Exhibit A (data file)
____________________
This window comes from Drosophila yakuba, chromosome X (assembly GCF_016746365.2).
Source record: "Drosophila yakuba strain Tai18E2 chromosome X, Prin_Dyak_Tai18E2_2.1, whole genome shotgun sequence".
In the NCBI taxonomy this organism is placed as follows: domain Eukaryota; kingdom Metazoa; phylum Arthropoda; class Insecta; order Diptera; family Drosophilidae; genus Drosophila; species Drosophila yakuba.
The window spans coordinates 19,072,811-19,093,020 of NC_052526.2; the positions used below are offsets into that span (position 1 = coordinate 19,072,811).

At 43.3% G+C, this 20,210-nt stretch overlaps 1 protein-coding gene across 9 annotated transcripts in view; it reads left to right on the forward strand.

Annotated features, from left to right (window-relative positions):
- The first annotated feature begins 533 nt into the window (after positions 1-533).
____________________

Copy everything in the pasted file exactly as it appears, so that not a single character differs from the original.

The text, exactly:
This window comes from Drosophila yakuba, chromosome X (assembly GCF_016746365.2).
Source record: "Drosophila yakuba strain Tai18E2 chromosome X, Prin_Dyak_Tai18E2_2.1, whole genome shotgun sequence".
In the NCBI taxonomy this organism is placed as follows: domain Eukaryota; kingdom Metazoa; phylum Arthropoda; class Insecta; order Diptera; family Drosophilidae; genus Drosophila; species Drosophila yakuba.
The window spans coordinates 19,072,811-19,093,020 of NC_052526.2; the positions used below are offsets into that span (position 1 = coordinate 19,072,811).

At 43.3% G+C, this 20,210-nt stretch overlaps 1 protein-coding gene across 9 annotated transcripts in view; it reads left to right on the forward strand.

Annotated features, from left to right (window-relative positions):
- The first annotated feature begins 533 nt into the window (after positions 1-533).